Project Mc2

TV review by
Emily Ashby, Common Sense Media
Project Mc2 TV Poster Image
 Popular with kids
Whiz kids break stereotypes, make being smart cool.

Parents say

age 7+
Based on 22 reviews

Kids say

age 8+
Based on 52 reviews

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A lot or a little?

The parents' guide to what's in this TV show.

Educational Value

Kids see some basic applications of science in the girls' many projects and experiments, which incorporate aspects of math, engineering, chemistry, and physics, among other disciplines. 

Positive Messages

The series pushes girl power in all the best ways, focusing on a group of teens whose friendship brings out the best in each member. They make being smart, self-assured, and supportive of their peers enviable qualities. The concept of a special-ops team consisting of teen girls is a bit of a stretch, but it serves the show's positive themes, which include courage. There's diversity within the cast as well. 

Positive Role Models & Representations

McKeyla and her friends are highly intelligent and proud of it, and it gets them noticed by an elite force of powerful women (headed by one who shows up to support the girls' work) who value that same quality. Because their expertise is in the sciences, they promote the value of STEM studies among girls in particular. 

Violence & Scariness
Sexy Stuff

Hints at attraction between boys and girls, but it's not a dominant force in the story. 

Drinking, Drugs & Smoking

What parents need to know

Parents need to know that Project Mc2 aims to dismantle stereotypes associated with STEM (science, technology, engineering, and math) subjects by casting four diverse, intelligent teen girls as math and science whizzes who are recruited by an elite, all-female conglomeration of secret agents. The girls are racially diverse, and even though they share an interest in math and science, their specialties (physics, programming, chemistry) are different, which makes them a great team. They value their friendship and work well together, especially under the direction of an independent, accomplished female mentor.

User Reviews

  • Parents say
  • Kids say
Adult Written by3kids1 house June 17, 2020

Girls are superior to boys

Only watched 1 episode which 4 girls are recruited to an all female spy organization. Can’t recall seeing a single main male character. And the leader of spy... Continue reading
Parent of a 9-year-old Written byt.j.r. December 12, 2015

Ditsy Girls Acing Smart

I was really hoping for a show about intelligent girls doing intelligent things. But this was little more than four fashionistas acting smart. The main characte... Continue reading
Kid, 10 years old February 25, 2017

It had potential, but it's potential wasn't used.

Project Mc2 is a good show to me, but I don't think it really fits the criteria of a show being about the 5 aspects of STEAM and de-facing girl stereotypes... Continue reading
Teen, 17 years old Written bypeachgreen.tea July 31, 2020

Lots of wasted potensial

I watched Project MC2 a lot as a kid, I associate the show greatly with fond memories of elementary school. However, now in quarantine, as a highschooler, I dec... Continue reading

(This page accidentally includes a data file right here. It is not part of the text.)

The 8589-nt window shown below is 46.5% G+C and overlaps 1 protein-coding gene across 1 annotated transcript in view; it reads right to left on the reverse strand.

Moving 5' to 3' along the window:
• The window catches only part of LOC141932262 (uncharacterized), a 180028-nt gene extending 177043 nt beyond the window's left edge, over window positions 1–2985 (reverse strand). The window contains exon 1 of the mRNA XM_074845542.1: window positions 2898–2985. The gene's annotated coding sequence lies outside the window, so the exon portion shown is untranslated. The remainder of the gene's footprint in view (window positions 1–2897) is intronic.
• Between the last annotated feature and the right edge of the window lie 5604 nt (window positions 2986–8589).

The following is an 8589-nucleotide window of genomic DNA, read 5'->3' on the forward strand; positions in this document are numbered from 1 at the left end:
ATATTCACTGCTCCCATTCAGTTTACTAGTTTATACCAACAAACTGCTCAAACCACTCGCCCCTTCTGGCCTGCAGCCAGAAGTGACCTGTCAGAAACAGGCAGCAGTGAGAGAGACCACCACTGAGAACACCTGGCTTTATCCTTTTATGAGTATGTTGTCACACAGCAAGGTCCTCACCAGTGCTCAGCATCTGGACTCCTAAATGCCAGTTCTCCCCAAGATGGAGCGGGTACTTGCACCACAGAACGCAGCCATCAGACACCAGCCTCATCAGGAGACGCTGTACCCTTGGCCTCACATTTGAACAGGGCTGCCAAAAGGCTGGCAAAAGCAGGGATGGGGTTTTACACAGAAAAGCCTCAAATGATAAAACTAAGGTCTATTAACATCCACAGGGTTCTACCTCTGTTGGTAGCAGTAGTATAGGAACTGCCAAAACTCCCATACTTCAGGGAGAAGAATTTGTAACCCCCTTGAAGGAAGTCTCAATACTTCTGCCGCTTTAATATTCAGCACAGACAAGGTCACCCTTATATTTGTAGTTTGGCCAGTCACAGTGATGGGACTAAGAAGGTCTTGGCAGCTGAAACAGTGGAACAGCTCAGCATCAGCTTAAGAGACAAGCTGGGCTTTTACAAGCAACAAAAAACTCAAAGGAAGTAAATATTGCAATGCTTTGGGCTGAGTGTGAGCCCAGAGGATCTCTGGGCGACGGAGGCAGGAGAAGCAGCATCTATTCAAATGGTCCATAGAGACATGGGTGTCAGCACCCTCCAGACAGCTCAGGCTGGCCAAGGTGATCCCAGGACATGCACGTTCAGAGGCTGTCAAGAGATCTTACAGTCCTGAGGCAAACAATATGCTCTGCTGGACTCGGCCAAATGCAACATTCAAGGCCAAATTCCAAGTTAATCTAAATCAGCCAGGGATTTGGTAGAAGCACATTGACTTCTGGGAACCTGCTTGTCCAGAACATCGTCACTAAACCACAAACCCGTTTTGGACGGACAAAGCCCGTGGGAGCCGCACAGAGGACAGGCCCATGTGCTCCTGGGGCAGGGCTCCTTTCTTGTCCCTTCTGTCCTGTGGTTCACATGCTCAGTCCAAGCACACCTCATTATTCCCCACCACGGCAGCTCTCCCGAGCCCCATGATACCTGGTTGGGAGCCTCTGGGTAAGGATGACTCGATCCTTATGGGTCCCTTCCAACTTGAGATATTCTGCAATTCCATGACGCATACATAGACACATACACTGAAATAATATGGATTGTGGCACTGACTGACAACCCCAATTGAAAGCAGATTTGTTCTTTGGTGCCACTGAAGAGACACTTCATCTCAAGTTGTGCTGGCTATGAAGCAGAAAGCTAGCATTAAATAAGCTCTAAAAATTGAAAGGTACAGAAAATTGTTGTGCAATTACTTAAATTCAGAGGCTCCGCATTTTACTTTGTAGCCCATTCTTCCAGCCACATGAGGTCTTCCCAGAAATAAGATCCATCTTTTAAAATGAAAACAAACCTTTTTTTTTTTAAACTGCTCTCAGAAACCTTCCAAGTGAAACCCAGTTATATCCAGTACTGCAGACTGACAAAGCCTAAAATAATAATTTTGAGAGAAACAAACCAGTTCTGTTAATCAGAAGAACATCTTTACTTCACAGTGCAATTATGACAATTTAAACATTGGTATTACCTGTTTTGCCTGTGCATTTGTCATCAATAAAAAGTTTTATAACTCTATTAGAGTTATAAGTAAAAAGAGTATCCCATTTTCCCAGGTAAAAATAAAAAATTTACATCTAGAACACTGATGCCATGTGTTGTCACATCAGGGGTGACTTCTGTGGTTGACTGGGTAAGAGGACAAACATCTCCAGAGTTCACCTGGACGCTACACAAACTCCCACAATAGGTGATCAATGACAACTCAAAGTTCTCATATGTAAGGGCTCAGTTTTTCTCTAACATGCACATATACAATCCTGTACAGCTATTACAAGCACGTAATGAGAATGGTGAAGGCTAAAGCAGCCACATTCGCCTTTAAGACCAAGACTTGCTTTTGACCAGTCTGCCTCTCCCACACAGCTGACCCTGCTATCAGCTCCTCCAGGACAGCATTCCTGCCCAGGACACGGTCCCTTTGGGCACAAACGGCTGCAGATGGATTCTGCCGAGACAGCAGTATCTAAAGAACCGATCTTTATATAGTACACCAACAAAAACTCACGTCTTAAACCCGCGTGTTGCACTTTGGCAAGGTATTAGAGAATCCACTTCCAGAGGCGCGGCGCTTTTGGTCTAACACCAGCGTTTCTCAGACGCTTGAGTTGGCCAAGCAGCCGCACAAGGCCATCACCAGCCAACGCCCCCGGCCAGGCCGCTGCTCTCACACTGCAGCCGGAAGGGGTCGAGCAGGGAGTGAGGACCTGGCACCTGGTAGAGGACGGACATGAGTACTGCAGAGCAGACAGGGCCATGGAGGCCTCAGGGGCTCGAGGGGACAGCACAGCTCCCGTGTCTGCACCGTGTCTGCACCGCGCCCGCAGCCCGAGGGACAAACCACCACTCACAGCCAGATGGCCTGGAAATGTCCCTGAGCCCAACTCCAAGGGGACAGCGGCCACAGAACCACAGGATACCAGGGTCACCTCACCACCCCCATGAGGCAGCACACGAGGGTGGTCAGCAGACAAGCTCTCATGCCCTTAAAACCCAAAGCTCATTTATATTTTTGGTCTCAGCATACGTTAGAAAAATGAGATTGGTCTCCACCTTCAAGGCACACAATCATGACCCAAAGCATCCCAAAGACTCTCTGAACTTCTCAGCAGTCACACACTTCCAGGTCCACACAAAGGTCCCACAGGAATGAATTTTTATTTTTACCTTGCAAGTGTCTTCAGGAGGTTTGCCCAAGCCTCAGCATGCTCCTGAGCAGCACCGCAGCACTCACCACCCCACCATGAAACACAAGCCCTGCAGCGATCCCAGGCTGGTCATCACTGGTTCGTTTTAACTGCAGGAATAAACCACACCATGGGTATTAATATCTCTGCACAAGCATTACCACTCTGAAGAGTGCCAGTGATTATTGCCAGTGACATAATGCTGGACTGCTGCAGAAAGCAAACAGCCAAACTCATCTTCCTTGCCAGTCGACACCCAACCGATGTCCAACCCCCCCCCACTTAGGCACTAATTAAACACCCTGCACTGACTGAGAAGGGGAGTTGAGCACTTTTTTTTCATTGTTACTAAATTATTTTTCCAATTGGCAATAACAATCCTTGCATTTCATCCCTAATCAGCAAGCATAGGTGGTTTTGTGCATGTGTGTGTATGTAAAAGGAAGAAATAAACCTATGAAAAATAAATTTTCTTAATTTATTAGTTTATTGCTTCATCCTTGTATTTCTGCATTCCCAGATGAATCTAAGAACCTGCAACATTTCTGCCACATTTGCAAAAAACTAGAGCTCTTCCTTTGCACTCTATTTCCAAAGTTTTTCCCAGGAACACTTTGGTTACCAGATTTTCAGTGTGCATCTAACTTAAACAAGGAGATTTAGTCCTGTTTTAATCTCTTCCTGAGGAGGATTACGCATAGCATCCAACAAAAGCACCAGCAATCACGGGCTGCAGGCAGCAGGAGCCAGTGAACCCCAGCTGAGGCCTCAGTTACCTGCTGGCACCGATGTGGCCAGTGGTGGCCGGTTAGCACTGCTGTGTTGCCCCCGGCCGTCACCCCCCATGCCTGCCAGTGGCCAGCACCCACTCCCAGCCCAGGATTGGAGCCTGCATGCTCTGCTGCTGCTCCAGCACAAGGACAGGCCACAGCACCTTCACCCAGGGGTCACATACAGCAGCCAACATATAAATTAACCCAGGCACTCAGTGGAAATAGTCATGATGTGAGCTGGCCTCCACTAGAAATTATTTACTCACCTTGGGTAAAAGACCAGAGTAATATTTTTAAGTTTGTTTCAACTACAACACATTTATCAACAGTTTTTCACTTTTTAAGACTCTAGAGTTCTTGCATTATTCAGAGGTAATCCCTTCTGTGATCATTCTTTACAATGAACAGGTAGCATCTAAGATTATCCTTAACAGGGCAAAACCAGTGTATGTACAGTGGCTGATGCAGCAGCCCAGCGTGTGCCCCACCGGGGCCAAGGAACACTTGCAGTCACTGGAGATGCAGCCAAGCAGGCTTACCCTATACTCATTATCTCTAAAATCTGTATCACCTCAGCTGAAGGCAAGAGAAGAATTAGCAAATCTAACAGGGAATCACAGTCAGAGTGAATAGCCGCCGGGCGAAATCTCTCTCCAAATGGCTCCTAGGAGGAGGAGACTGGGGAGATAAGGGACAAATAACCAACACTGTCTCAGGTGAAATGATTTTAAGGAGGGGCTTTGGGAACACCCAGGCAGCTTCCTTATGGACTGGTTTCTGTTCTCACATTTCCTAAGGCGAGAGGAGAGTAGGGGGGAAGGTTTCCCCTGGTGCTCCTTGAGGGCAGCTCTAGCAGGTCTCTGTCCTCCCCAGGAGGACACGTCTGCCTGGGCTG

What's the story?

When the new girl in school sparks the curiosity of best friends Adrienne (Victoria Vida), Bryden (Genneya Walton), and Camryn (Ysa Penarejo) in PROJECT MC2, they team up to discover the secret behind her suspicious behavior. What they learn is that McKeyla (Mika Abdalla) is actually a secret agent working for Innovate, an elite team of women who secretly run the world, and she's been assigned to their town because of threats made on a visiting dignitary. But far from suffering consequences for their discovery, the three friends are recruited by Innovate's leader, the Quail (Danica McKellar), to train as operatives themselves, thanks to their superior intellect and problem-solving skills. 

Is it any good?

In a media climate that often feels heavy on teen sex, fighting among girls, and bullying, this wholesome series centers on girls who are so busy excelling in school that they don’t have time for such nonsense. Not only do they make being the smart kids look cool, their accomplishments also earn them some pretty enviable (if mostly unbelievable) jobs as undercover agents. And with the highly intelligent Quail as their mentor, these girls quickly come to realize that there's no limit to what they can do.

Even though Project Mc2 touts girl power at its finest, there's no reason to rule out boys as potential viewers as well. Especially if yours have an interest in math or science, there's plenty to keep their interest in the characters' experimentations with various gadgets and concoctions. If nothing else, at least they'll see some fun applications of math and science skills at play. 

Talk to your kids about ...

  • Families can talk about Project Mc2's intent. What does it try to teach about science or math? What does it have to say about gender stereotypes as they relate to these subjects? 

  • Are all these girls good role models? What qualities do your tweens admire in them? Why is it important to identify role models and be inspired by them?

  • Did your tweens learn anything about science or math by watching this show? What applications of the characters' knowledge look the most interesting to them? 

  • How do the characters in Project Mc2 demonstrate courage? Why is this an important character strength?

TV details

Our editors recommend

For kids who love STEM

Character Strengths

Find more TV shows that help kids build character.

Themes & Topics

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